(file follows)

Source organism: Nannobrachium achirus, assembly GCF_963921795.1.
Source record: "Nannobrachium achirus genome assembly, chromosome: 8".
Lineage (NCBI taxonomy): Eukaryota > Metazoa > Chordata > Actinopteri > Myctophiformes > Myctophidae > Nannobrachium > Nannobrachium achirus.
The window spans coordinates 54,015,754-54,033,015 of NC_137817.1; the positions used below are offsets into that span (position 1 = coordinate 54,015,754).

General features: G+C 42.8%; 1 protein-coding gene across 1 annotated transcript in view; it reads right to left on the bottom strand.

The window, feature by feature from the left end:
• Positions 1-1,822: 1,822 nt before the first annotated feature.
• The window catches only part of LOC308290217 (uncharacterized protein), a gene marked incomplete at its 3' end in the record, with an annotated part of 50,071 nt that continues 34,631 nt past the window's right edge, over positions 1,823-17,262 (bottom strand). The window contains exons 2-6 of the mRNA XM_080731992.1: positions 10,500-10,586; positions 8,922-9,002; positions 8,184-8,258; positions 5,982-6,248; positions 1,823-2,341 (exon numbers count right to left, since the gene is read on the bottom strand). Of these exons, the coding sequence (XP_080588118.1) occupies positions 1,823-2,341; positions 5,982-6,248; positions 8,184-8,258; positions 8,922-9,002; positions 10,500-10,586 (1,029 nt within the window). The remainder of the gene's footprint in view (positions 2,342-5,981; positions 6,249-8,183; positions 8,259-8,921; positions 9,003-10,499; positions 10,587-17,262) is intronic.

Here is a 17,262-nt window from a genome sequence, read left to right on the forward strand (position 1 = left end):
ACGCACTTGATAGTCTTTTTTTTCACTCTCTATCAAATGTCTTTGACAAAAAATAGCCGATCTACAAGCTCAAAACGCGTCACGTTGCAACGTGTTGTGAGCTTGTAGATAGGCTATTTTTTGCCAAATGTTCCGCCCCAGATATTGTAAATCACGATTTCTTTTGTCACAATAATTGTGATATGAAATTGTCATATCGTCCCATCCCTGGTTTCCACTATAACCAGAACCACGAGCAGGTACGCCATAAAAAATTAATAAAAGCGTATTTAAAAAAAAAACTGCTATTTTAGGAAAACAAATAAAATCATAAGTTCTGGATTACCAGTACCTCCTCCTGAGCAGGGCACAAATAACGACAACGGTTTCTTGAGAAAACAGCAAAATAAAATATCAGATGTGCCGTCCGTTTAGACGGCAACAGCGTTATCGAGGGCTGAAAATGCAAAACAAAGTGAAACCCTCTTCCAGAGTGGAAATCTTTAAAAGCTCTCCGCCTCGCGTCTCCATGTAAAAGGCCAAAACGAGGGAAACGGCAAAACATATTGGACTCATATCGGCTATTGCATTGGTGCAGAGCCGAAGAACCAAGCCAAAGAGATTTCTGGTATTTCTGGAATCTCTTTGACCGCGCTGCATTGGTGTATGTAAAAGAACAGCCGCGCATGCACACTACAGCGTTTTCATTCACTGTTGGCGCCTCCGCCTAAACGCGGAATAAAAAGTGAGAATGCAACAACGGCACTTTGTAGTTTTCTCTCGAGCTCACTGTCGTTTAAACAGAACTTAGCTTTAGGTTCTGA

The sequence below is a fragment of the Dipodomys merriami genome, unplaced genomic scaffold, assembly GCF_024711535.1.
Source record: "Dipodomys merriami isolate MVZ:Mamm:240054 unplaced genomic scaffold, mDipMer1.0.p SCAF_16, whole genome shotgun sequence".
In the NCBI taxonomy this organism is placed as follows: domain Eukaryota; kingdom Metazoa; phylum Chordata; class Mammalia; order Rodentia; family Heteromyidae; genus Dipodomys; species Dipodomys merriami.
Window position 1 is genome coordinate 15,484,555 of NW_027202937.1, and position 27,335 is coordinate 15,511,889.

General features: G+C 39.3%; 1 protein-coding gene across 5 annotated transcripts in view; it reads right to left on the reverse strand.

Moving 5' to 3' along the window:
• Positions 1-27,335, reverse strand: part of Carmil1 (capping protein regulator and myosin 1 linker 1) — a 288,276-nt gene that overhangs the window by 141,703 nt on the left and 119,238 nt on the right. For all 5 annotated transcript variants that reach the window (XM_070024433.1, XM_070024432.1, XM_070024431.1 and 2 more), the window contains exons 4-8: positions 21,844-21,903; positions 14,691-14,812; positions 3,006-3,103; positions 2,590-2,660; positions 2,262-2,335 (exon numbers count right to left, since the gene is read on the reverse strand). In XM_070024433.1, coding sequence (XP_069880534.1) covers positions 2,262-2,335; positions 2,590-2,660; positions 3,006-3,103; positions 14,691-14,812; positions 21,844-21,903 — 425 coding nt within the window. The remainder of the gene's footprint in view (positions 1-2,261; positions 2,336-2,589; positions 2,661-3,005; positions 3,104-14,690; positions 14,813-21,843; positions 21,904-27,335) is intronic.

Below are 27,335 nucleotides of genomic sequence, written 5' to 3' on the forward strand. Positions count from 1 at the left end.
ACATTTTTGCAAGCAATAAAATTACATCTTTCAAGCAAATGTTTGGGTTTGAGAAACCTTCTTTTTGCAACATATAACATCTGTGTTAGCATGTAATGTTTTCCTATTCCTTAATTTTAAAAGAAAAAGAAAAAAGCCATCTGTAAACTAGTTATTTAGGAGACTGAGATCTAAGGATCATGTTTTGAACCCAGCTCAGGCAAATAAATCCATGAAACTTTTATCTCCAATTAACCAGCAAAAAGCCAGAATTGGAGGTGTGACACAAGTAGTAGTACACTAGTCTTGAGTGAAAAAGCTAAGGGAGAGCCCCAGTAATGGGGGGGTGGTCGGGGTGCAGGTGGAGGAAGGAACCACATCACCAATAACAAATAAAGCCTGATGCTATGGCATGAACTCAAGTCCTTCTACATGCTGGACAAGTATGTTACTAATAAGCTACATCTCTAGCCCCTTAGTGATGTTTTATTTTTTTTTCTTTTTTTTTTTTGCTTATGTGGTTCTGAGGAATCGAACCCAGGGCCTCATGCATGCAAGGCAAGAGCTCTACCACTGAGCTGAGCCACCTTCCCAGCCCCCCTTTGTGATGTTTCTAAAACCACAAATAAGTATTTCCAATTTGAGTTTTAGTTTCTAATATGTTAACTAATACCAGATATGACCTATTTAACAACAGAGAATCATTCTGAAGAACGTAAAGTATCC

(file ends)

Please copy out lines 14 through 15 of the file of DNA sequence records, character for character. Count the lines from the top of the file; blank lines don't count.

Window position 1 is genome coordinate 15,484,555 of NW_027202937.1, and position 27,335 is coordinate 15,511,889.

General features: G+C 39.3%; 1 protein-coding gene across 5 annotated transcripts in view; it reads right to left on the reverse strand.